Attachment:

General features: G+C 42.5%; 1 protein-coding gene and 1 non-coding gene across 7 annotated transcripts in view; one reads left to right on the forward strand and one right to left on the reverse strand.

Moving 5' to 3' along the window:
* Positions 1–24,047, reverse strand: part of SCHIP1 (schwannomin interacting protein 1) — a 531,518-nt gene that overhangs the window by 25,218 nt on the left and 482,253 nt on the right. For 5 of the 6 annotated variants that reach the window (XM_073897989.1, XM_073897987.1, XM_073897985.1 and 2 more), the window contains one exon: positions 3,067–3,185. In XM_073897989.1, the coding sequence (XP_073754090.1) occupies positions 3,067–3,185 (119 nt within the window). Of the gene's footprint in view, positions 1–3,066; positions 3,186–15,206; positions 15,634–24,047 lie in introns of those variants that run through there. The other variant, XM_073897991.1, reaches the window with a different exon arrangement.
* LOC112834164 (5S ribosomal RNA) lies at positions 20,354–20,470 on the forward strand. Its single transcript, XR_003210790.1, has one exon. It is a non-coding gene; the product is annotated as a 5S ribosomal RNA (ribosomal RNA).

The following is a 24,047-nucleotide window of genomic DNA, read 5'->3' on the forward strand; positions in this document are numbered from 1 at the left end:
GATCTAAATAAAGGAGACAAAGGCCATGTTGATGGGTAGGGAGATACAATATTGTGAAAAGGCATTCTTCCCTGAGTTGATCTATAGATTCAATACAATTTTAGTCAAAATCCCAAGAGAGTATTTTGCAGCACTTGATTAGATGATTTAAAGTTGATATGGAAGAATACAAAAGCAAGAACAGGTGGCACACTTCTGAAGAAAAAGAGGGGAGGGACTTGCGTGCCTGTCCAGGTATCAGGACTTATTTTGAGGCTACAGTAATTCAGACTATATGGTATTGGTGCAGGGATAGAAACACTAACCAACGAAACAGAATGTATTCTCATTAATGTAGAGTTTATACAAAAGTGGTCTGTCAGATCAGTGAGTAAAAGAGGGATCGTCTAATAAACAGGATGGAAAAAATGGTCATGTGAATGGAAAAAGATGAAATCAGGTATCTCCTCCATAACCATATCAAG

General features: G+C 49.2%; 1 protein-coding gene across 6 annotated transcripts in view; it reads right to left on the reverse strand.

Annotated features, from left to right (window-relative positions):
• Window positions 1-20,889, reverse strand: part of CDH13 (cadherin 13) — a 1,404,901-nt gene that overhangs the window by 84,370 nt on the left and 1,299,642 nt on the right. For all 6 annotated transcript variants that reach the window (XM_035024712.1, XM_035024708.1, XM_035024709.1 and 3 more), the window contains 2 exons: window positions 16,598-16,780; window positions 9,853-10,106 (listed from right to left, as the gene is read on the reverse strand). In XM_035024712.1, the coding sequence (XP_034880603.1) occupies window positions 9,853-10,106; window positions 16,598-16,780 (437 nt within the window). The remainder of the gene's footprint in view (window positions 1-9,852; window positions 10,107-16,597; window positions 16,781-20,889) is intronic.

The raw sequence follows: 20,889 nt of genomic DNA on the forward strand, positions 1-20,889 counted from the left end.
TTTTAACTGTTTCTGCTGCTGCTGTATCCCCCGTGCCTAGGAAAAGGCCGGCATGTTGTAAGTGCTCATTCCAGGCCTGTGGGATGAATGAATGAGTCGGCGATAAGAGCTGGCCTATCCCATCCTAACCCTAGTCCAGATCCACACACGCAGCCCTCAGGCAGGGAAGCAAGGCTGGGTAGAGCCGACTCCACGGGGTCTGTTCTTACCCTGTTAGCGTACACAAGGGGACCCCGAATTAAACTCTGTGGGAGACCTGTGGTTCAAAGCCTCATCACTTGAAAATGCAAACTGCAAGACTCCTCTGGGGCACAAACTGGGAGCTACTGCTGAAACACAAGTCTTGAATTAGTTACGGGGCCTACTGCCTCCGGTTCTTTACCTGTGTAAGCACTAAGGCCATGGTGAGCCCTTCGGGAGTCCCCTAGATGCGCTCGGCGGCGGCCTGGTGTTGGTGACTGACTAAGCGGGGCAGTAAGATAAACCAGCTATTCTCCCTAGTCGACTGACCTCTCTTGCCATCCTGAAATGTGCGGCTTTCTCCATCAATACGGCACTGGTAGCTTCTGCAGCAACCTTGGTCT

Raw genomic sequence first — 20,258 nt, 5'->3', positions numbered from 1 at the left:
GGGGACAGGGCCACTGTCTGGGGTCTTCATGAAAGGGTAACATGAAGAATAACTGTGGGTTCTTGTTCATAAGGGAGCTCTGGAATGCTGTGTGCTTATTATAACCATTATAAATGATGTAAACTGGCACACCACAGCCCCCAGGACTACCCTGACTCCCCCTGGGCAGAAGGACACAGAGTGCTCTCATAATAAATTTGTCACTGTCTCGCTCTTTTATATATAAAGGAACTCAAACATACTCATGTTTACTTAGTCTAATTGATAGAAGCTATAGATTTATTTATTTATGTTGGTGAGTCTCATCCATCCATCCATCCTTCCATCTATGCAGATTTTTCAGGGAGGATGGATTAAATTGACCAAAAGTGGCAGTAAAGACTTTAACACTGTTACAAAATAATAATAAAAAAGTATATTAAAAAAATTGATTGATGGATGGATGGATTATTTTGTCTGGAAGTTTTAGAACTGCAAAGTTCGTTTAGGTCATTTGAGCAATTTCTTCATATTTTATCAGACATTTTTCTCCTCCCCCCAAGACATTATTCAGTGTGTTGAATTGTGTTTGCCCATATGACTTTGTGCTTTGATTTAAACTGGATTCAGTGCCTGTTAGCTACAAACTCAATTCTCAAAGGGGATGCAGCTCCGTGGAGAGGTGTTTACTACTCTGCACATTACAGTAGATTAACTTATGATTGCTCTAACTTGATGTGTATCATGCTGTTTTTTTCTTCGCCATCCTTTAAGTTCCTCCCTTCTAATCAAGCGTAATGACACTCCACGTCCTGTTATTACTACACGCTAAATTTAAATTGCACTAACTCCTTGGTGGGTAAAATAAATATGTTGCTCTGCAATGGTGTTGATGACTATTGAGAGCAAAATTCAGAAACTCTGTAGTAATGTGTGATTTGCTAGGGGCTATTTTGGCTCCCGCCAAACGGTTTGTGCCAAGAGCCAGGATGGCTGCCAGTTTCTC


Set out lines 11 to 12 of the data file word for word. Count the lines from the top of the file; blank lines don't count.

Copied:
TTTTAACTGTTTCTGCTGCTGCTGTATCCCCCGTGCCTAGGAAAAGGCCGGCATGTTGTAAGTGCTCATTCCAGGCCTGTGGGATGAATGAATGAGTCGGCGATAAGAGCTGGCCTATCCCATCCTAACCCTAGTCCAGATCCACACACGCAGCCCTCAGGCAGGGAAGCAAGGCTGGGTAGAGCCGACTCCACGGGGTCTGTTCTTACCCTGTTAGCGTACACAAGGGGACCCCGAATTAAACTCTGTGGGAGACCTGTGGTTCAAAGCCTCATCACTTGAAAATGCAAACTGCAAGACTCCTCTGGGGCACAAACTGGGAGCTACTGCTGAAACACAAGTCTTGAATTAGTTACGGGGCCTACTGCCTCCGGTTCTTTACCTGTGTAAGCACTAAGGCCATGGTGAGCCCTTCGGGAGTCCCCTAGATGCGCTCGGCGGCGGCCTGGTGTTGGTGACTGACTAAGCGGGGCAGTAAGATAAACCAGCTATTCTCCCTAGTCGACTGACCTCTCTTGCCATCCTGAAATGTGCGGCTTTCTCCATCAATACGGCACTGGTAGCTTCTGCAGCAACCTTGGTCT

Raw genomic sequence first — 20,258 nt, 5'->3', positions numbered from 1 at the left: